Archives for: December 2013
The Jewel that May Save Quantum Physics

An absolutely fascinating new discovery in the science of physics last week….

Physicists reported this week the discovery of a jewel-like geometric object that dramatically simplifies calculations of particle interactions and challenges the notion that space and time are fundamental components of reality.

Original story reprinted with permission from Quanta Magazine, an editorially independent division of SimonsFoundation.org whose mission is to enhance public understanding of science by covering research developments and trends in mathematics and the physical and life sciences.
“This is completely new and very much simpler than anything that has been done before,” said Andrew Hodges, a mathematical physicist at Oxford University who has been following the work.

The revelation that particle interactions, the most basic events in nature, may be consequences of geometry significantly advances a decades-long effort to reformulate quantum field theory, the body of laws describing elementary particles and their interactions. Interactions that were previously calculated with mathematical formulas thousands of terms long can now be described by computing the volume of the corresponding jewel-like “amplituhedron,” which yields an equivalent one-term expression.

“The degree of efficiency is mind-boggling,” said Jacob Bourjaily, a theoretical physicist at Harvard University and an author of the first of two papers detailing the new idea. “You can easily do, on paper, computations that were infeasible even with a computer before.”

The new geometric version of quantum field theory could also facilitate the search for a theory of quantum gravity that would seamlessly connect the large- and small-scale pictures of the universe. Attempts thus far to incorporate gravity into the laws of physics at the quantum scale have run up against nonsensical infinities and deep paradoxes. The amplituhedron, or a similar geometric object, could help by removing two deeply rooted principles of physics: locality and unitarity.

“Both are hard-wired in the usual way we think about things,” said Nima Arkani-Hamed, a professor of physics at the Institute for Advanced Study in Princeton, N.J., and the lead author of the two new papers, which were posted on the physics preprint site arXiv.org, one last December, and one last week. “Both are suspect.”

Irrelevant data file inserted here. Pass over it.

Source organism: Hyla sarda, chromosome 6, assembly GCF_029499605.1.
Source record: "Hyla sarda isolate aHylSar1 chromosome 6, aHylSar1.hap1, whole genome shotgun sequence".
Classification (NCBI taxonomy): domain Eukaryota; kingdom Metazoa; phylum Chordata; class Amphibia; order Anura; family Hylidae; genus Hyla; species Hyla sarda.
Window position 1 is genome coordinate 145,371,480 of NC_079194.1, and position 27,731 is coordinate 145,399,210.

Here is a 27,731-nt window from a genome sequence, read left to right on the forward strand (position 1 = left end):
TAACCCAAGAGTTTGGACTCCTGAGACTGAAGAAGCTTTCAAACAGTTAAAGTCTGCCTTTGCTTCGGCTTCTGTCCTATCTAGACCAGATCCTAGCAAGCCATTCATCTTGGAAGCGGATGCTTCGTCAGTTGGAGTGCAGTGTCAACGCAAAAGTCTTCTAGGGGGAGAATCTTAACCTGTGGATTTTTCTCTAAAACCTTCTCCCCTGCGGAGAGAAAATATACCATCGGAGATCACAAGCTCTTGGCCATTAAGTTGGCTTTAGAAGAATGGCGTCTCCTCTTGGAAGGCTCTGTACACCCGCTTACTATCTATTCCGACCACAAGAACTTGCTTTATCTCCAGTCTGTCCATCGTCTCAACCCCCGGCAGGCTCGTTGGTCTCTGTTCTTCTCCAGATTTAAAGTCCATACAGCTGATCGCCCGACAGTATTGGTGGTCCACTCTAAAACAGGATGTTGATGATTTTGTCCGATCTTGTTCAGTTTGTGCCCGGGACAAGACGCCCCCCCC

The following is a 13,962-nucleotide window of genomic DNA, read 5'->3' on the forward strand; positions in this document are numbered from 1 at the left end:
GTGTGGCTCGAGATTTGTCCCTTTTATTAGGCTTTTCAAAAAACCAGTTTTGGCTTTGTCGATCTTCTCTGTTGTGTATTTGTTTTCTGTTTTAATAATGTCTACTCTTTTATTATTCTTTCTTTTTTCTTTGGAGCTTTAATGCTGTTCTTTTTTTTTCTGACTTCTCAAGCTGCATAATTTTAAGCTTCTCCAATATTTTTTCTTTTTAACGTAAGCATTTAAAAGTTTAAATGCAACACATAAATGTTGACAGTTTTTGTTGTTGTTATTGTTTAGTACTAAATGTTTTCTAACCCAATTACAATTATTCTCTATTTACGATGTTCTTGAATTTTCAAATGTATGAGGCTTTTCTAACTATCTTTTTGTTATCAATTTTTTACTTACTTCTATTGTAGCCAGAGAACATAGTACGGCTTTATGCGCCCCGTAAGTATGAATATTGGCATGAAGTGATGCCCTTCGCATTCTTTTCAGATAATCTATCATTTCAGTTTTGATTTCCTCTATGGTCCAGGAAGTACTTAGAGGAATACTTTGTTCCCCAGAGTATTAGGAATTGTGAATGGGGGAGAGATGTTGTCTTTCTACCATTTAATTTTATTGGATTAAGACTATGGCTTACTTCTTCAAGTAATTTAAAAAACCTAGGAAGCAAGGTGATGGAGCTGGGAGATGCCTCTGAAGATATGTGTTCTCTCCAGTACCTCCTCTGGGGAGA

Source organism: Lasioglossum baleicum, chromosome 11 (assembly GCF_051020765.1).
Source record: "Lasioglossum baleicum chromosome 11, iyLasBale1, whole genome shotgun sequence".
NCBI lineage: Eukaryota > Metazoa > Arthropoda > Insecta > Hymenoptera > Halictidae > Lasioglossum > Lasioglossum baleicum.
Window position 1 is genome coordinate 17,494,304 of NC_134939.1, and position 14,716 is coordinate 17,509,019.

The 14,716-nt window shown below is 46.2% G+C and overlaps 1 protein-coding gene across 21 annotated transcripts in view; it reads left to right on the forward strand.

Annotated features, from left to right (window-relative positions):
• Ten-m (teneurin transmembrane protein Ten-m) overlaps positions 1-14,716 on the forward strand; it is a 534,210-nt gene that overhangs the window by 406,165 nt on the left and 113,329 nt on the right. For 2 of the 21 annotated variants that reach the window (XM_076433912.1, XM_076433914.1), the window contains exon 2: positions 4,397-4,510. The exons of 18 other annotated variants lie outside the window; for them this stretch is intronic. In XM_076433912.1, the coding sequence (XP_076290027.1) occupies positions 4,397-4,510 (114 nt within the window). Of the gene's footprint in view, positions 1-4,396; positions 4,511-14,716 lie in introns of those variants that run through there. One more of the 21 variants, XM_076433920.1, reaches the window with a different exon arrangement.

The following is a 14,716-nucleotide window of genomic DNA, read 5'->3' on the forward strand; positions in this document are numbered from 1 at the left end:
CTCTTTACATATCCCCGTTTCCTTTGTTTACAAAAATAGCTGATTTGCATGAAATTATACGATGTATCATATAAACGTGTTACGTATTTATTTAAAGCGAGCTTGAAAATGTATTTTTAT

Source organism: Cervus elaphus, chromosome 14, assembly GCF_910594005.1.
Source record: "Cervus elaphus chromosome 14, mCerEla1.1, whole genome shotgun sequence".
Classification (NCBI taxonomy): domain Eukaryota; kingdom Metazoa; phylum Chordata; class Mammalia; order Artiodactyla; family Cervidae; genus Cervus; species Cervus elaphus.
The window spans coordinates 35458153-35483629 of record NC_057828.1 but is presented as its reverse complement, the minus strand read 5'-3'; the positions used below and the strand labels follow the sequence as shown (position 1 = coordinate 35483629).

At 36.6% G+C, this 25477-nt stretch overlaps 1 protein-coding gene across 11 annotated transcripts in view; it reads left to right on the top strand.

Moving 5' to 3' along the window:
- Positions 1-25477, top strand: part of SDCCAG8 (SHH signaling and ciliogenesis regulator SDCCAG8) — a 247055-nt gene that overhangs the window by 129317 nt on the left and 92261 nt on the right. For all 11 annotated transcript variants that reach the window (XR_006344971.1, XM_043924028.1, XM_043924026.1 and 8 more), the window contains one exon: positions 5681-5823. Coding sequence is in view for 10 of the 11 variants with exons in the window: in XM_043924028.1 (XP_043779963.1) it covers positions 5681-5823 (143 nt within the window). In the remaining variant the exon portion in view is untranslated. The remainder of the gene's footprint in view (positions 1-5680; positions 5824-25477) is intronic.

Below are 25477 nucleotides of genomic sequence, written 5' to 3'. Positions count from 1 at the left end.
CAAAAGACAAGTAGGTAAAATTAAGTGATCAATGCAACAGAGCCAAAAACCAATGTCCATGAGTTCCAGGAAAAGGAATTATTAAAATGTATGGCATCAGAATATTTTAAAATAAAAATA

The implications of this are not yet entirely realized and could indeed be mind boggling. Using this new technique could revolutionize the way we understand the universe. We could gain a new understanding of gravity and space and time – Doctor Who eat your heart out, we’re in for some exciting new discoveries….

Source: Wired

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New Batman Game in 2014 from Arkham City Devs

Software development company Rocksteady has created some of the best Batman titles in the video games series. Looks like Arkham City Devs Rocksteady is working on a new Batman game for 2014 based on comments from long time Batman voice actor Kevin Conroy and a job posting on Rocksteady.com and CGHub.com. Check out this video piece from IGN:

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Matt Smith Says Farewell to Doctor Who

If you are a “Whovian” or a scifi geek who can’t get enough of time travel or british humor, you will know who we are talking about when we mention the name Matt Smith. Matt Smith has played the roll of “The Doctor” on the BCC’s Doctor Who for the past few years and by all Whovian accounts, he has done an absolutely brilliant job wearing the Doctor’s shoes. The 50th Anniversary Doctor Who has just aired and the episode is one big ball of awesome rolled up into 75 minutes. Before Matt Smith was to depart, he got spend time with 2 previous doctors and be part of one of the most compelling stories in the history of the Doctor Who franchise – If you haven’t seen it, tune in to the BBC and watch, you will not be disappointed :-) Most of us knew Matt Smith would go out with a bang! Watch this video as Matt Smith reflects on his time spent on Doctor Who –

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